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“Mother Of the Nation”: The World Remembers Winnie Mandela; Passes at 81

People from all over the world and all walks of life tweeted a steady stream of condolences in honor of Winnie Madikizela-Mandela, who died on April 2 in Johannesburg at age 81 after a long illness, for which she had been in and out of the hospital since the start of the year.

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SOUTH AFRICA

People from all over the world and all walks of life tweeted a steady stream of condolences in honor of Winnie Madikizela-Mandela, who died on April 2 in Johannesburg at age 81 after a long illness, for which she had been in and out of the hospital since the start of the year.

Actor Idris Elba wrote on Twitter, “Rest in peace Mamma Wendy. My heart is heavy right now. You lived a full and important life contributing to the liberation of a nation by force and ACTUAL ACTIVISM. You will never be forgotten.”

MSNBC host Joy Reid wrote, “She was ferocious, controversial, and fearless. Rest in peace, the mother of post-Apartheid South Africa.”

ANC Elections Head Mbalula Fikile tweeted, “Her life was for the service of all African people.”

Still called the Mother of the Nation after apartheid ended in 1994, she had been treated for diabetes in recent years and undergone major surgeries as her health began failing over the last several years.

Her family said in a statement, “She succumbed peacefully in the early hours of Monday afternoon surrounded by her family and loved ones.”

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She was born Nomzamo Winifred Zanyiwe Madikizela on Sept. 26, 1936 to a noble family of the Xhosa-speaking Pondo tribe in Transkei. Her first name, Nomzamo, means “she who must endure trials.”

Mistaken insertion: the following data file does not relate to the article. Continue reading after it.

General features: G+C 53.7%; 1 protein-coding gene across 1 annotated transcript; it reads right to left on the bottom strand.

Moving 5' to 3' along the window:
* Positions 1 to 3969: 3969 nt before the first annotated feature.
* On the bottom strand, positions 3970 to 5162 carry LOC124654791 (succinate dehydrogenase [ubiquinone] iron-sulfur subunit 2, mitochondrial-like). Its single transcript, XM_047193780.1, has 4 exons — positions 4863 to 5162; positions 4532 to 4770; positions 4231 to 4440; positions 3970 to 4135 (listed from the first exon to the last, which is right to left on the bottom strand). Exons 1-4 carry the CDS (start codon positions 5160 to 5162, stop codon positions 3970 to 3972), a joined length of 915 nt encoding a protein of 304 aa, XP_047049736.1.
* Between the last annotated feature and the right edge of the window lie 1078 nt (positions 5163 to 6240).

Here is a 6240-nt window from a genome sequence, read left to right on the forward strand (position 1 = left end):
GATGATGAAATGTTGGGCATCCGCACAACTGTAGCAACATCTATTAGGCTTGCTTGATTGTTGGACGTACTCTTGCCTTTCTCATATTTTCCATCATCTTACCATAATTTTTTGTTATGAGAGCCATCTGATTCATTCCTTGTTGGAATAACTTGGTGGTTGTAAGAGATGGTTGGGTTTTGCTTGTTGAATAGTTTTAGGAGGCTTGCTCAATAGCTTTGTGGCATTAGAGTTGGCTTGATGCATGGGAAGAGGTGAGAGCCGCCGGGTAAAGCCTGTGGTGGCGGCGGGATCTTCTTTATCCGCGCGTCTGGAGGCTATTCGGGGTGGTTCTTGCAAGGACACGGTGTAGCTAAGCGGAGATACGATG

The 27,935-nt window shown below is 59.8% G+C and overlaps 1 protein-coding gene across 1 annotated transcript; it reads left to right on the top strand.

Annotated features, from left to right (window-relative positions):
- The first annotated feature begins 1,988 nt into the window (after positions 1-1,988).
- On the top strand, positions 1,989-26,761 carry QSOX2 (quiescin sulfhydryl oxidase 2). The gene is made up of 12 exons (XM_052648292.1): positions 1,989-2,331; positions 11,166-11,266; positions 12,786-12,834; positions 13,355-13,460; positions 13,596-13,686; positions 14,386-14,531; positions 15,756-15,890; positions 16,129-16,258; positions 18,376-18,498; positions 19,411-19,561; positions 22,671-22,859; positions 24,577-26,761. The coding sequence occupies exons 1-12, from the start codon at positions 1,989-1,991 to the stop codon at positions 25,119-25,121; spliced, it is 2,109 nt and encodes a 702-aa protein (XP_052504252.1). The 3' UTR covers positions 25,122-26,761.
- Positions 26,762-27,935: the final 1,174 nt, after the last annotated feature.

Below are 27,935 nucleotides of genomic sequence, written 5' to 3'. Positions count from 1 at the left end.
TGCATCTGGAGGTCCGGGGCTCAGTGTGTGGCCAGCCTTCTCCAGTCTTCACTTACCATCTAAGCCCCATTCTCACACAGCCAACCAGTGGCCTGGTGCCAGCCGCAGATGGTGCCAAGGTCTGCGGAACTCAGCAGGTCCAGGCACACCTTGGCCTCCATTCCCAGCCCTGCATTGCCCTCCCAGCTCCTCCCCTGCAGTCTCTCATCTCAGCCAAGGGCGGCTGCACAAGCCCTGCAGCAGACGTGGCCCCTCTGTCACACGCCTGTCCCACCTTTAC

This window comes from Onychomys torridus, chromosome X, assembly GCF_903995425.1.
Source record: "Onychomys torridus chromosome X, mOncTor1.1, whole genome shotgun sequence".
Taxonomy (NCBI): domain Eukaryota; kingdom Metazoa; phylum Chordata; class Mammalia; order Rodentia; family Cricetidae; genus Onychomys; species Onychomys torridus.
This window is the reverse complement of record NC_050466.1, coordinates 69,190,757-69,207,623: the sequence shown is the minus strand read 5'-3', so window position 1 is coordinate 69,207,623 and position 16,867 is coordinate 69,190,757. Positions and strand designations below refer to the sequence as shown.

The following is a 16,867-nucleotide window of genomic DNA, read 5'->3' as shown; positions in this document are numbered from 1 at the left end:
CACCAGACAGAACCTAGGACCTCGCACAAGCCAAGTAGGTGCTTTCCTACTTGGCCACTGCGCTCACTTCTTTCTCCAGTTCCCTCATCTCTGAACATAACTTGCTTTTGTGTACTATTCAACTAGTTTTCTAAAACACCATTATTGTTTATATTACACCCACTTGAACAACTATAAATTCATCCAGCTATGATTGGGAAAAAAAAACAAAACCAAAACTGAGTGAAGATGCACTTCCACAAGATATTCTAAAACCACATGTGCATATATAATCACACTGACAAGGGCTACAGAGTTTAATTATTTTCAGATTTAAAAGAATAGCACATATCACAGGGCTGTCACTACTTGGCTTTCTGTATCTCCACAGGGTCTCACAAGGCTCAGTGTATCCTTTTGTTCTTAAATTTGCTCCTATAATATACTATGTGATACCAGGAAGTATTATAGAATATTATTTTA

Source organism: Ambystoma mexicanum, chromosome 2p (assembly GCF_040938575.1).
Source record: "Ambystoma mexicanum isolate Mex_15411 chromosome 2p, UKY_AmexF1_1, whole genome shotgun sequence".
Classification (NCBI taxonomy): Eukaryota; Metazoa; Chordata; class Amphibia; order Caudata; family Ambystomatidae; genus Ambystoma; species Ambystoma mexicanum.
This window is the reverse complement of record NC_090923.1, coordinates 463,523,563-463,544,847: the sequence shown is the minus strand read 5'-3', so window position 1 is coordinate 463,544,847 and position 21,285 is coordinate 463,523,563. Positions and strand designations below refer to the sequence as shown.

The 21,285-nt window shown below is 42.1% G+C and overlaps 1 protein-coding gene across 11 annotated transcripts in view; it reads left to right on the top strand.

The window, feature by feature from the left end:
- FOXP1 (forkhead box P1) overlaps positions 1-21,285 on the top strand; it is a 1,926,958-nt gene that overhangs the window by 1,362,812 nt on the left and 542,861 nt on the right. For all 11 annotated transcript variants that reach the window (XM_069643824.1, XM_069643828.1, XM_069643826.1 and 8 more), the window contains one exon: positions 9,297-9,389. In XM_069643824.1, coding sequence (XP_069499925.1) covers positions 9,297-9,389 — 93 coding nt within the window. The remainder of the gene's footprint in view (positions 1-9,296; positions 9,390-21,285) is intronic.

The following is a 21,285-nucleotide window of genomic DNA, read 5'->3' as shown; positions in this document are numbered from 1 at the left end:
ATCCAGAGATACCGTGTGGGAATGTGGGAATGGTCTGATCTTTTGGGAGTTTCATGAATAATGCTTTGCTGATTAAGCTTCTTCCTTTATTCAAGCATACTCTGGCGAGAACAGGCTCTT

She met Nelson Mandela one day in 1957, while she was waiting at a bus stop. He drove past. “I was struck by her beauty,” he wrote in his autobiography, “Long Walk to Freedom.” Some weeks later, he recalled, “I was at the office when I popped in to see Oliver and there was this same young woman.”

They met when he was approaching 40 and the father of three. He vowed he would marry her on their first date. Soon he separated from his first wife, Evelyn Ntoko Mase, a nurse, to marry her on June 14, 1958.

In 1964, Nelson Mandela was sentenced to life in prison on charges of treason. He spent 27 years in prison, most of them at the Robben Island penal settlement, off Cape Town. Her visits there were rare, and she was never allowed physical contact with him.

In May 1969, five years after her husband was sent to prison, she was arrested and held for 17 months, 13 in solitary confinement. She was beaten and tortured. The experience, she wrote, was “what changed me, what brutalized me so much that I knew what it is to hate.”

Riots broke out in Soweto and in 1976 she was again imprisoned without trial, this time for five months. She was then banished to a grim township outside the conservative white town of Brandfort, in the Orange Free State.

When her husband was finally released from prison in February 1990, she was at his side, brandishing a victor’s clenched fist salute.

At his funeral, in December 2013, she appeared by his coffin in Black, positioning herself almost as if she were the grieving first lady – even though he had married Graça Machel, the widow of the former Mozambican president Samora Machel, in 1998, on his 80th birthday, six years after their separation.

She served many roles in the South African government, from member of Parliament to the head of the ANC Women’s League. In April 2016, the government of President Jacob G. Zuma awarded her one of the country’s highest honors: the Order of Luthuli, given, in part, for contributions to the struggle for democracy.

By Rosaland Tyler

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Associate Editor

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